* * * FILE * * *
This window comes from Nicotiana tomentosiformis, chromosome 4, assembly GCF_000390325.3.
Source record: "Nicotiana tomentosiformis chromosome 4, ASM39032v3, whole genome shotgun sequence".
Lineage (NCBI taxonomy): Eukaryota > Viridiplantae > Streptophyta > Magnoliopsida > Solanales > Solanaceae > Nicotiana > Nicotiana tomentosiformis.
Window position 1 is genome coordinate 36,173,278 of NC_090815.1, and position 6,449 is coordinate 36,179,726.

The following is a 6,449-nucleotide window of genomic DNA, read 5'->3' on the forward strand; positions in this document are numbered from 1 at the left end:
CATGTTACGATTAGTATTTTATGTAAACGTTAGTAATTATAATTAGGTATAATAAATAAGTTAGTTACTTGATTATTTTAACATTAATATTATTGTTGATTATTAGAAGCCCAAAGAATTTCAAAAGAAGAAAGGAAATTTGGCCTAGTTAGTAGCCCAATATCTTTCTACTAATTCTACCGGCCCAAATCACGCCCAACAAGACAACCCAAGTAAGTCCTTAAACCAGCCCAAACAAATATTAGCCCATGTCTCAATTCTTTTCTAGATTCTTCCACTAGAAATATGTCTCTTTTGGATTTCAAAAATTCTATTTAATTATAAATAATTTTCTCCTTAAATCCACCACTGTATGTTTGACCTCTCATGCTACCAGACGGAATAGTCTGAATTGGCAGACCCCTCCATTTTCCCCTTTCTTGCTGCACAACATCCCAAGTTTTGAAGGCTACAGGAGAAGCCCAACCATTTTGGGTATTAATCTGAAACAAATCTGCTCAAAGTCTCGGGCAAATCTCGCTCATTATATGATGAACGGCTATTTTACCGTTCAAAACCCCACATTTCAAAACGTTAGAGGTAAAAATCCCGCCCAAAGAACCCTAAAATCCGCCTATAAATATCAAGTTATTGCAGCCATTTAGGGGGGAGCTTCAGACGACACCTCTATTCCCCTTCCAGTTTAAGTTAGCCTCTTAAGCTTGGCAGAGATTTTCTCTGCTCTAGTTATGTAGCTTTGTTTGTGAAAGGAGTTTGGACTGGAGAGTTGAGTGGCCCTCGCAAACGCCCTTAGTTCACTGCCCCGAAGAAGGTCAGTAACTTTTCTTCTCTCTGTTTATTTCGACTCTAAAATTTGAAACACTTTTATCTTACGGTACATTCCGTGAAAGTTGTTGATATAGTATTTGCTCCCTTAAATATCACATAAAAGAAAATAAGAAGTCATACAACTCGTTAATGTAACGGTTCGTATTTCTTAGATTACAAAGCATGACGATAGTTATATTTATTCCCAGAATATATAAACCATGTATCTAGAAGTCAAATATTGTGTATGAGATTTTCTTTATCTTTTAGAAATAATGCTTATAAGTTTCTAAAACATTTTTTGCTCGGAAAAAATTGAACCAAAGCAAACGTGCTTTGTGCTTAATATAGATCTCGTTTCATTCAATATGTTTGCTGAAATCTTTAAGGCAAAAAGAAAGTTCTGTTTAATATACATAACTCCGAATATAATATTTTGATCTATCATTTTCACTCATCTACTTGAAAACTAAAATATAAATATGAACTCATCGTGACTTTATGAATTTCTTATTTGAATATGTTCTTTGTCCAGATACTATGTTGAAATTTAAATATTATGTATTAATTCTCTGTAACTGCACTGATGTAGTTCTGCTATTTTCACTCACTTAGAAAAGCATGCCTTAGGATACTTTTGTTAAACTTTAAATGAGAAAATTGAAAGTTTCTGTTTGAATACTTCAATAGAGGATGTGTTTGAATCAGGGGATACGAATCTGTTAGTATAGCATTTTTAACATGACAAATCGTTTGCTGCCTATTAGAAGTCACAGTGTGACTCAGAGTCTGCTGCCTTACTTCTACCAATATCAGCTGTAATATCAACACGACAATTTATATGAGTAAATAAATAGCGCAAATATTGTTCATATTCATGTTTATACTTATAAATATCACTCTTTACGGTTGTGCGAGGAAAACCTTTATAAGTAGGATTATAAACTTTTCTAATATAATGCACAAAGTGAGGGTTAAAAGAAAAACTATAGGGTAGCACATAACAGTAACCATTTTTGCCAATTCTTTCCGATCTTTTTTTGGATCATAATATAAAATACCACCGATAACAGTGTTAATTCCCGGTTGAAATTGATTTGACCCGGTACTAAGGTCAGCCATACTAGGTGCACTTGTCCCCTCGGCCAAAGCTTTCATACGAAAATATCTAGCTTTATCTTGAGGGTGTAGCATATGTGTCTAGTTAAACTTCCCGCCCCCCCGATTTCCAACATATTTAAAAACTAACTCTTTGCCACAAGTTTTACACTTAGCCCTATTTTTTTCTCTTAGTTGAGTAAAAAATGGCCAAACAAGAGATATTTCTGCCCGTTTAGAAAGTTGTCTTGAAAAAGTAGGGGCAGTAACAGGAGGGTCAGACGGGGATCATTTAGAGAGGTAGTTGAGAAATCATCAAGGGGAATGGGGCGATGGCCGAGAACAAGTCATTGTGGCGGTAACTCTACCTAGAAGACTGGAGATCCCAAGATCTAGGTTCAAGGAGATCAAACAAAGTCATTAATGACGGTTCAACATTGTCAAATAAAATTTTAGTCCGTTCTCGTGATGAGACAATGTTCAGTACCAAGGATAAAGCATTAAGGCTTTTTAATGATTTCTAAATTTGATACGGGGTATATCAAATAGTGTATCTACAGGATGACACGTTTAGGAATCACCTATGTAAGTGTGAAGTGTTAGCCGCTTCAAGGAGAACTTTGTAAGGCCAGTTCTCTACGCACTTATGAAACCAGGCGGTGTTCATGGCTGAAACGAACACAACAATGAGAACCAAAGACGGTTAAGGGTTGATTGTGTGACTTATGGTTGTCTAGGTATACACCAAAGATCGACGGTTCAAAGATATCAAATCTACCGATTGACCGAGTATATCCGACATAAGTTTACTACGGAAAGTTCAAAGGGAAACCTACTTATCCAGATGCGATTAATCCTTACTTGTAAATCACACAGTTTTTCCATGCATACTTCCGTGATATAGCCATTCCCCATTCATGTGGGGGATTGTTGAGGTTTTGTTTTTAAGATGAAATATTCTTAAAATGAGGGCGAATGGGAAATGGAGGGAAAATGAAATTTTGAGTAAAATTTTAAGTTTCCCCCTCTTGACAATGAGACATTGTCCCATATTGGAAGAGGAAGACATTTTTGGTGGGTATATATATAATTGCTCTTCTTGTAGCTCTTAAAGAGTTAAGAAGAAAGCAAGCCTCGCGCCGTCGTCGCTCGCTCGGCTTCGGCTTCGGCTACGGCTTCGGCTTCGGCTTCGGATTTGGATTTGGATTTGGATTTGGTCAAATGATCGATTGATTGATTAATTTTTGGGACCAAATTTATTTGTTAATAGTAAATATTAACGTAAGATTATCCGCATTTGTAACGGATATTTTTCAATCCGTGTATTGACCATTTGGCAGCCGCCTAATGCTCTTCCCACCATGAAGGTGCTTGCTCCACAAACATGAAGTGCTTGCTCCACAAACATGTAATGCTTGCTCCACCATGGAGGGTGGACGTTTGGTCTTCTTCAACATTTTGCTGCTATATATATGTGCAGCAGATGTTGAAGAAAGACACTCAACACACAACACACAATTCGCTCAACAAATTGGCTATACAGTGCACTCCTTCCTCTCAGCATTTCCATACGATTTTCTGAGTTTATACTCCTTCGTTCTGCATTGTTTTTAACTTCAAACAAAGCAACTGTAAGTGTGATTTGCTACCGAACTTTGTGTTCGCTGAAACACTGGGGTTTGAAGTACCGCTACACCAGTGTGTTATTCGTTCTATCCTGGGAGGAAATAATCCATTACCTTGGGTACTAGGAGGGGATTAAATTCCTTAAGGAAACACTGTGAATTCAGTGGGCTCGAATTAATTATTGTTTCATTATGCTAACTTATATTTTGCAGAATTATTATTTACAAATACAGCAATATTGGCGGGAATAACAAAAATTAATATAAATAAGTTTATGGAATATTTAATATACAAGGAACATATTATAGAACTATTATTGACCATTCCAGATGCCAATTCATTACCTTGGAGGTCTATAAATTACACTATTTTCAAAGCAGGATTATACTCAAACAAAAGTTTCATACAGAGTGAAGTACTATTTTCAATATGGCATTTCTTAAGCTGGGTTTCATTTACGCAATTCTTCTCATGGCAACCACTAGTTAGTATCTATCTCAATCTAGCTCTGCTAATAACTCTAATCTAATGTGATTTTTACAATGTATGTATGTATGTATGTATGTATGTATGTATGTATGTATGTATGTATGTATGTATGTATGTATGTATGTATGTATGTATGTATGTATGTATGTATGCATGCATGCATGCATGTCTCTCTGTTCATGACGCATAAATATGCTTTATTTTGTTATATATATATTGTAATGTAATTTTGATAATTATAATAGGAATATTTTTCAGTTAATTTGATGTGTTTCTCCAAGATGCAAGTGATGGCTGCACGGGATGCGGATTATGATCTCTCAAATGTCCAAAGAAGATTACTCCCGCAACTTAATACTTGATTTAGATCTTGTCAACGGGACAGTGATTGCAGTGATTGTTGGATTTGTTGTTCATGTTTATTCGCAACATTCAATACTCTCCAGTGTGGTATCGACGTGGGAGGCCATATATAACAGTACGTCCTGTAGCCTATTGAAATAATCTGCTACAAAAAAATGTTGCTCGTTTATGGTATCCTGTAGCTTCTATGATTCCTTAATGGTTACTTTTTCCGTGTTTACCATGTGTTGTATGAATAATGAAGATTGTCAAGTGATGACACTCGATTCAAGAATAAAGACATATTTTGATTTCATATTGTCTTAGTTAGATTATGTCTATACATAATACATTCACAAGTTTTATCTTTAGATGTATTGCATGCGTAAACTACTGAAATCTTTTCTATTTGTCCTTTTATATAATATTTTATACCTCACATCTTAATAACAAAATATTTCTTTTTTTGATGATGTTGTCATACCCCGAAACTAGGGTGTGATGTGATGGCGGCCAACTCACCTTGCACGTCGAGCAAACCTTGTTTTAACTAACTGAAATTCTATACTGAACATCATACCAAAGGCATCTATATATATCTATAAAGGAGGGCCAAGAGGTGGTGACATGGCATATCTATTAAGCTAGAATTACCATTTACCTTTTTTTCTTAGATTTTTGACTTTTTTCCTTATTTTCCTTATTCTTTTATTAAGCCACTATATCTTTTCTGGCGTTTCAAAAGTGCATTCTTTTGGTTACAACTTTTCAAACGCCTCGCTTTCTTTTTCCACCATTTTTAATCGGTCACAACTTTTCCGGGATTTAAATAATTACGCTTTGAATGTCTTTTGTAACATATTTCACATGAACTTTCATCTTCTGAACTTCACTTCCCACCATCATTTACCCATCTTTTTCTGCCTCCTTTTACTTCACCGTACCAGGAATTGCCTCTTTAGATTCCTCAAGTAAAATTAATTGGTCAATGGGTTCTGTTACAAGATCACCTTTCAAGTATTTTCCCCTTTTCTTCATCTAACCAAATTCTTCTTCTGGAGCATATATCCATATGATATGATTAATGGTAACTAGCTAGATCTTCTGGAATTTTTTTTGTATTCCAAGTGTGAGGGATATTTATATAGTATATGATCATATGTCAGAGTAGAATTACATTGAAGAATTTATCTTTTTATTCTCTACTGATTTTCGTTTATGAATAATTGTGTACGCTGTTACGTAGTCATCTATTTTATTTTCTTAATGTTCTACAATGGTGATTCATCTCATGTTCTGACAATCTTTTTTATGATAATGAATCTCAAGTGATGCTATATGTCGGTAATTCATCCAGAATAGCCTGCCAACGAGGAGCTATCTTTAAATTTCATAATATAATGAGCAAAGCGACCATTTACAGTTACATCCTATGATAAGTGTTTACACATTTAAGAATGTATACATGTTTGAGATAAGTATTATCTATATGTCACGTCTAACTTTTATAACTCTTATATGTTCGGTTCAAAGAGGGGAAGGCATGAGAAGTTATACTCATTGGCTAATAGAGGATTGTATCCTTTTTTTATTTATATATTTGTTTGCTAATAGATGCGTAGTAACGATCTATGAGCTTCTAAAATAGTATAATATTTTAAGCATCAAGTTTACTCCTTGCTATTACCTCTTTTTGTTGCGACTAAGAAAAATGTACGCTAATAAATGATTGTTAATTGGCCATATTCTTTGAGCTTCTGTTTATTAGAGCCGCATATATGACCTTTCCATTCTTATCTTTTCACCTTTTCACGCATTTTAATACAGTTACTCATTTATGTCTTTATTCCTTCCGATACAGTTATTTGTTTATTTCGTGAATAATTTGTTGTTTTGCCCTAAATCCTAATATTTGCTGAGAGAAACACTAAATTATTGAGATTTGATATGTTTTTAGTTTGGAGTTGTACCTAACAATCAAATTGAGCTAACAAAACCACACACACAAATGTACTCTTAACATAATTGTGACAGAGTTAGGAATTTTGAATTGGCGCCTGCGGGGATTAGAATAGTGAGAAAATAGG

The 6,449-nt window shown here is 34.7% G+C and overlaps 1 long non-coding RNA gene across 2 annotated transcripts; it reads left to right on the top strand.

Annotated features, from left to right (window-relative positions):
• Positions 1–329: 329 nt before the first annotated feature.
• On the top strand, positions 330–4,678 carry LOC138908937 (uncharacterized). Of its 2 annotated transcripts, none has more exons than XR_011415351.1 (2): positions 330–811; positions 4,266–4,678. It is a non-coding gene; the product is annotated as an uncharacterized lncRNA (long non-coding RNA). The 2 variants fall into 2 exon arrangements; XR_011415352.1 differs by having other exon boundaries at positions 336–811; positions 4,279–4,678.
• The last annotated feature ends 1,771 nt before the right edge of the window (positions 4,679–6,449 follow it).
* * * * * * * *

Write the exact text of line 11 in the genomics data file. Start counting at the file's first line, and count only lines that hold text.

• The last annotated feature ends 1,771 nt before the right edge of the window (positions 4,679–6,449 follow it).